36. Masaro CL, Dahinten VS, Johnson J, Ogilvie G, Patrick DM. Perceptions of sexual partner safety. Sex Transm Dis (2008) 35(6):566–71. doi:10.1097/OLQ.0b013e3181660c43

PubMed Abstract | CrossRef Full Text | Google Scholar

37. Renner B, Schupp HT. The perception of health risks. In: Friedman H, editor. The Oxford Handbook of Health Psychology. Oxford: Oxford University Press (2011). p. 637–665.

Google Scholar

38. Bontempi JB, Mugno R, Bulmer SM, Danvers K, Vancour ML. Exploring gender differences in the relationship between HIV/STD testing and condom use among undergraduate college students. Am J Health Educ (2009) 40(2):97–105. doi:10.1080/19325037.2009.10599084

CrossRef Full Text | Google Scholar

39. Lust SA, Bartholow BD. Self-reported and P3 event-related potential evaluations of condoms: does what we say match how we feel? Psychophysiology (2009) 46(2):420–4. doi:10.1111/j.1469-8986.2008.00775.x

PubMed Abstract | CrossRef Full Text | Google Scholar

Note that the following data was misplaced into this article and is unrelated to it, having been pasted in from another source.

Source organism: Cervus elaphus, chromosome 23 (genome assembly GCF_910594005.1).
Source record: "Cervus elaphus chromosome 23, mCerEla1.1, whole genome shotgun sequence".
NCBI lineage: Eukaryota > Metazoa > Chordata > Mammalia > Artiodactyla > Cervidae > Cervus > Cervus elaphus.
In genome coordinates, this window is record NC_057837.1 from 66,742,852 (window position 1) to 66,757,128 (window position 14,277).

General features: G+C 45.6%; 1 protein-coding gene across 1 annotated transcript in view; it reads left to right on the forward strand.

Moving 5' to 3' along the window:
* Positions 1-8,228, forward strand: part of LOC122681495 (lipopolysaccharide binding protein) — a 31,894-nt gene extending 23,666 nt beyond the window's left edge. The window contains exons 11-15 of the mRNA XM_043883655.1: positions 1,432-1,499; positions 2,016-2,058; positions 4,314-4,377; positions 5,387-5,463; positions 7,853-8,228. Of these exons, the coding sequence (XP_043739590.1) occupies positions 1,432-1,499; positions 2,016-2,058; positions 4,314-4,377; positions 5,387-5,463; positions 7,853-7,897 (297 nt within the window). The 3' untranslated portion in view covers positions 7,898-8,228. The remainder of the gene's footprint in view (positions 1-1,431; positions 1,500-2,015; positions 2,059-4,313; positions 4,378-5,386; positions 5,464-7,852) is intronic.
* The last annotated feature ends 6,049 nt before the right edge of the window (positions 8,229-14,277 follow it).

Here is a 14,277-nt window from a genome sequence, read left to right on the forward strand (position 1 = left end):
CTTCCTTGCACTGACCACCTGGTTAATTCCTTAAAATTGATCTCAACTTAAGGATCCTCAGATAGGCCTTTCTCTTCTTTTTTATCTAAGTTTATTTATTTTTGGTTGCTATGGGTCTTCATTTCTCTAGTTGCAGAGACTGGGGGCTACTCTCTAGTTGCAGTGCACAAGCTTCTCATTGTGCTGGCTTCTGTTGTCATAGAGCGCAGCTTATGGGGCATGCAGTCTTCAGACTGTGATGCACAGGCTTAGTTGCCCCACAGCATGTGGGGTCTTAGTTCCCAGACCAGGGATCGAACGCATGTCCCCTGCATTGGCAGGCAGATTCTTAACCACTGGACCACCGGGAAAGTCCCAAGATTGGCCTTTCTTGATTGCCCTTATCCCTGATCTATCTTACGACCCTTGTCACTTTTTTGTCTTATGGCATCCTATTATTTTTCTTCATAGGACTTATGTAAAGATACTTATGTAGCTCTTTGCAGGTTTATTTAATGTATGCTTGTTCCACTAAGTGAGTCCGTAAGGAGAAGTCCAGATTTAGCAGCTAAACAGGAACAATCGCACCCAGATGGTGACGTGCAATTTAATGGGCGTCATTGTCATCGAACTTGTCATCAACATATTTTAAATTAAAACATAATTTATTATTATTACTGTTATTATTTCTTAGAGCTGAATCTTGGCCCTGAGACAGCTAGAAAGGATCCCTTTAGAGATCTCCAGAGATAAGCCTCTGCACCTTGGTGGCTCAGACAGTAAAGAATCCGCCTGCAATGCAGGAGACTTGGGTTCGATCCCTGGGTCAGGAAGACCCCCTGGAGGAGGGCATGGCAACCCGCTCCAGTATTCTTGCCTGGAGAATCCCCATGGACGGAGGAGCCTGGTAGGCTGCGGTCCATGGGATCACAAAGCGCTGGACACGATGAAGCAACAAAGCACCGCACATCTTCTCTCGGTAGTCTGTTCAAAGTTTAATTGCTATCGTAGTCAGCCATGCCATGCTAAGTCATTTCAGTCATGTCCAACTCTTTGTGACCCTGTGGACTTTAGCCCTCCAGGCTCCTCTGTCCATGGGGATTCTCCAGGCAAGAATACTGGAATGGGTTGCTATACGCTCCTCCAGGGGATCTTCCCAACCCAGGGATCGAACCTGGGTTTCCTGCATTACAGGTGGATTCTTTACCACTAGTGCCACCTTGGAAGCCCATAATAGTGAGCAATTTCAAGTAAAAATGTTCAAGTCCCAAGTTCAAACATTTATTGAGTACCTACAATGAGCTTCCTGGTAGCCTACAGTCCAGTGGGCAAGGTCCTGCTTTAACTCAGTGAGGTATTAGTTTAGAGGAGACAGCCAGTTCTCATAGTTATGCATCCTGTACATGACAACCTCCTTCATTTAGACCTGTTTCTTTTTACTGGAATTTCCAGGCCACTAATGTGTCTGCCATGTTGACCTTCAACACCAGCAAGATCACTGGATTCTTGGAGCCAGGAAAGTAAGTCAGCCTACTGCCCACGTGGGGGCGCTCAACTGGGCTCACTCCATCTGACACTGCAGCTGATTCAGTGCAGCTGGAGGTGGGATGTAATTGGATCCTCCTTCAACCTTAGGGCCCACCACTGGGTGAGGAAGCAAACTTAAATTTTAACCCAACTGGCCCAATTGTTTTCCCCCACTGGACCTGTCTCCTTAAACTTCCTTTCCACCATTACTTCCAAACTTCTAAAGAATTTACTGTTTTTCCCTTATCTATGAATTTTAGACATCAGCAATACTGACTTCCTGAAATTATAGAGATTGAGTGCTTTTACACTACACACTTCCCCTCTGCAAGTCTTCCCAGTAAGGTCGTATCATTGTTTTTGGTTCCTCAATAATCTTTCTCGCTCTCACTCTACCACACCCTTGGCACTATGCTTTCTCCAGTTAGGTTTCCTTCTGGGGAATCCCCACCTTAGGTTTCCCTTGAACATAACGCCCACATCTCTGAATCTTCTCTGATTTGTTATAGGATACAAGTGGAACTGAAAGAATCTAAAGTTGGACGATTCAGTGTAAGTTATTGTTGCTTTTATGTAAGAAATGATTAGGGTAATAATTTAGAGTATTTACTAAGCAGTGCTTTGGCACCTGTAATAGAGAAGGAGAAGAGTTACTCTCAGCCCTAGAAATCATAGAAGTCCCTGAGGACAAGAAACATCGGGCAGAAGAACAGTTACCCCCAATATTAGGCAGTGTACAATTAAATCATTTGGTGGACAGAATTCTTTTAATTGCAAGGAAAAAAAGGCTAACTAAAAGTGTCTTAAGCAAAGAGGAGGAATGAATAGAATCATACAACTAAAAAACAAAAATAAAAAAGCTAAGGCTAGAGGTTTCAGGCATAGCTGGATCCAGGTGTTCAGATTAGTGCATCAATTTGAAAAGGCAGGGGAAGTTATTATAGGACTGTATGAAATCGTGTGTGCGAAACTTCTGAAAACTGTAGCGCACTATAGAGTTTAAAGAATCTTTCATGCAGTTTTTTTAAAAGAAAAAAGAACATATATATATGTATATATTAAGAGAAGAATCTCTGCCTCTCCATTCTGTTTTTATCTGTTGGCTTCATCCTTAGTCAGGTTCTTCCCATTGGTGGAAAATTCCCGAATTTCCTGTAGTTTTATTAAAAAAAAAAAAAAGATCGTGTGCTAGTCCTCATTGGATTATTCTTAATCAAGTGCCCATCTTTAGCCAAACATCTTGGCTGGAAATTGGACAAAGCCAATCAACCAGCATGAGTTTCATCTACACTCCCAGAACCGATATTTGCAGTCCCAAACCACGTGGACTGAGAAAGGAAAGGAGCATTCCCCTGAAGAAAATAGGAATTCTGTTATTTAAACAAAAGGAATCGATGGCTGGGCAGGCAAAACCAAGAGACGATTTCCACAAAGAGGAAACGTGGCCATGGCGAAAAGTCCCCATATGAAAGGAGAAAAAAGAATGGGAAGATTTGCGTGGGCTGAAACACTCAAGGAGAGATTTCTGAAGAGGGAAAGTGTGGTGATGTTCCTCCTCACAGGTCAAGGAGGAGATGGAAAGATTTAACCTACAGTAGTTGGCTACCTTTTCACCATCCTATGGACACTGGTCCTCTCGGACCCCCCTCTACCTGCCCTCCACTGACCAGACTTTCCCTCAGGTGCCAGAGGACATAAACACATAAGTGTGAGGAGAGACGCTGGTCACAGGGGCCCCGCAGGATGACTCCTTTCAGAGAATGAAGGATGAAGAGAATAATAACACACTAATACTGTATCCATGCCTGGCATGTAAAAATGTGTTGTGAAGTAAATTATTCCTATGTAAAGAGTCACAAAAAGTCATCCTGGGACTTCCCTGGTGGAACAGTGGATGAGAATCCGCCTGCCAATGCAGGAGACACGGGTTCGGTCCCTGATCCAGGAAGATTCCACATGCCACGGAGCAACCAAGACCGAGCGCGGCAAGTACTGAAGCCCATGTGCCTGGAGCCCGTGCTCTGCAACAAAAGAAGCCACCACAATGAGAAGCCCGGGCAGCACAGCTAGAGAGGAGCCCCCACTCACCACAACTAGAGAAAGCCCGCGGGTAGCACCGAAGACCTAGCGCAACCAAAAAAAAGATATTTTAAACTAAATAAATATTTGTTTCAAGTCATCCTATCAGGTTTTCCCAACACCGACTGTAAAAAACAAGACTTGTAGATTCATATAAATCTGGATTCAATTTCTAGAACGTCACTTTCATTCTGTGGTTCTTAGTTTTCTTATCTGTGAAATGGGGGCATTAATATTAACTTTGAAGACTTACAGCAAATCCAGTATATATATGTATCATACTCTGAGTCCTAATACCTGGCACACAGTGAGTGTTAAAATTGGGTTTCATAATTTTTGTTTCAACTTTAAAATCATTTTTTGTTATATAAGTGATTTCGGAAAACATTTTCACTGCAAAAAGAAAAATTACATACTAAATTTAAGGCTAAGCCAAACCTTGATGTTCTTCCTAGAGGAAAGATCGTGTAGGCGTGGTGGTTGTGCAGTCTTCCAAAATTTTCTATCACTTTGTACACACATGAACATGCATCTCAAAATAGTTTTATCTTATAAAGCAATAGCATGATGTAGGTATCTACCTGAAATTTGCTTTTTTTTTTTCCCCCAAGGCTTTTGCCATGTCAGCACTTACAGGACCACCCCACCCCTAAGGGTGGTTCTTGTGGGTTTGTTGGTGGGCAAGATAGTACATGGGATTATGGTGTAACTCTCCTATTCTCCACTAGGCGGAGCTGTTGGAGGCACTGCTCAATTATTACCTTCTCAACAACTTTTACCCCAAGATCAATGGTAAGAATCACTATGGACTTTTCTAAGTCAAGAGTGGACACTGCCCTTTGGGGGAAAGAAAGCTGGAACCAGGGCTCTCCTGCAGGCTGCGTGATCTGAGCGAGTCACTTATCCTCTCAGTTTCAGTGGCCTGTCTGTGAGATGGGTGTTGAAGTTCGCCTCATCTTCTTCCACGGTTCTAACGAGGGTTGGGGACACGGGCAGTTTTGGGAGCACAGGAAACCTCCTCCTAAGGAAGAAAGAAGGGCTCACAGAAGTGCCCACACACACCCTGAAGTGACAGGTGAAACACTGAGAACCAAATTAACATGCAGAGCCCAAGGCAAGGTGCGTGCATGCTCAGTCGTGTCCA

40. Ariely D, Loewenstein G. The heat of the moment: the effect of sexual arousal on sexual decision making. J Behav Decis Mak (2006) 19:87–98. doi:10.1002/bdm.501

CrossRef Full Text | Google Scholar

41. Thompson SC, Kyle D, Swan J, Thomas C, Vrungos S. Increasing condom use by undermining perceived invulnerability to HIV. AIDS Educ Prev (2002) 14(6):505–14. doi:10.1521/aeap.14.8.505.24115

PubMed Abstract | CrossRef Full Text | Google Scholar

42. Schaller M. The behavioural immune system and the psychology of human sociality. Philos Trans R Soc Lond B Biol Sci (2011) 366(1583):3418–26. doi:10.1098/rstb.2011.0029

PubMed Abstract | CrossRef Full Text | Google Scholar

43. Romer D, Sznitman S, DiClemente R, Salazar LF, Vanable PA, Carey MP, et al. Mass media as an HIV-prevention strategy: using culturally-sensitive messages to reduce HIV-associated sexual behavior of at-risk African-American youth. Am J Public Health (2009) 99(12):2150–9. doi:10.2105/AJPH.2008.155036

PubMed Abstract | CrossRef Full Text | Google Scholar

44. Remme M, Siapka M, Vassall A, Heise L, Jacobi J, Ahumada C, et al. The cost and cost-effectiveness of gender-responsive interventions for HIV: a systematic review. J Int AIDS Soc (2014) 17(1):19228. doi:10.7448/ias.17.1.19228

PubMed Abstract | CrossRef Full Text | Google Scholar

45. Norton TR, Bogart LM, Cecil H, Pinkerton SD. Primacy of affect over cognition in determining adult men’s condom-use behavior: a review. J Appl Soc Psychol (2005) 35:2493–534. doi:10.1111/j.1559-1816.2005.tb02112.x

CrossRef Full Text | Google Scholar